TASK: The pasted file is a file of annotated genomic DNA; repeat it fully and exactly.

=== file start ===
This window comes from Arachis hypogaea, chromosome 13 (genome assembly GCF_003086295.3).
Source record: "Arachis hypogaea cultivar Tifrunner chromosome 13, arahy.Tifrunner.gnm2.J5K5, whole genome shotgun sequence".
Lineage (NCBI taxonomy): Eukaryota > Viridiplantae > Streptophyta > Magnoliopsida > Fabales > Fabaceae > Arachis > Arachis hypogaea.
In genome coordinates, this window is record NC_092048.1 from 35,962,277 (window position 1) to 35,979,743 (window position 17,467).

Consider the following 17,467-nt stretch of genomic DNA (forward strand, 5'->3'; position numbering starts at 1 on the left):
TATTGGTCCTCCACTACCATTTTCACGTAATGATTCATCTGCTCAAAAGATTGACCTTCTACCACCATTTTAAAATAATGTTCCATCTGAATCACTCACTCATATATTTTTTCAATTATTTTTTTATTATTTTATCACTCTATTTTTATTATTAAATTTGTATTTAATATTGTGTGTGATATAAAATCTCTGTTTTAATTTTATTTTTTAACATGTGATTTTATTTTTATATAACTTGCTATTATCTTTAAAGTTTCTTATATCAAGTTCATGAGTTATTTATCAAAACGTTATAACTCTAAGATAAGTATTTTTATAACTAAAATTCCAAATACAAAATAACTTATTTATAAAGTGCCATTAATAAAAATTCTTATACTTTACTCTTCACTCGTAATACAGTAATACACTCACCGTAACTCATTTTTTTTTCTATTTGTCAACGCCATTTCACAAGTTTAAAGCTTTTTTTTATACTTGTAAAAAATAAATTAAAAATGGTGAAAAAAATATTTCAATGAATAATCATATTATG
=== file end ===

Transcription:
This window comes from Arachis hypogaea, chromosome 13 (genome assembly GCF_003086295.3).
Source record: "Arachis hypogaea cultivar Tifrunner chromosome 13, arahy.Tifrunner.gnm2.J5K5, whole genome shotgun sequence".
Lineage (NCBI taxonomy): Eukaryota > Viridiplantae > Streptophyta > Magnoliopsida > Fabales > Fabaceae > Arachis > Arachis hypogaea.
In genome coordinates, this window is record NC_092048.1 from 35,962,277 (window position 1) to 35,979,743 (window position 17,467).

Consider the following 17,467-nt stretch of genomic DNA (forward strand, 5'->3'; position numbering starts at 1 on the left):
TATTGGTCCTCCACTACCATTTTCACGTAATGATTCATCTGCTCAAAAGATTGACCTTCTACCACCATTTTAAAATAATGTTCCATCTGAATCACTCACTCATATATTTTTTCAATTATTTTTTTATTATTTTATCACTCTATTTTTATTATTAAATTTGTATTTAATATTGTGTGTGATATAAAATCTCTGTTTTAATTTTATTTTTTAACATGTGATTTTATTTTTATATAACTTGCTATTATCTTTAAAGTTTCTTATATCAAGTTCATGAGTTATTTATCAAAACGTTATAACTCTAAGATAAGTATTTTTATAACTAAAATTCCAAATACAAAATAACTTATTTATAAAGTGCCATTAATAAAAATTCTTATACTTTACTCTTCACTCGTAATACAGTAATACACTCACCGTAACTCATTTTTTTTTCTATTTGTCAACGCCATTTCACAAGTTTAAAGCTTTTTTTTATACTTGTAAAAAATAAATTAAAAATGGTGAAAAAAATATTTCAATGAATAATCATATTATG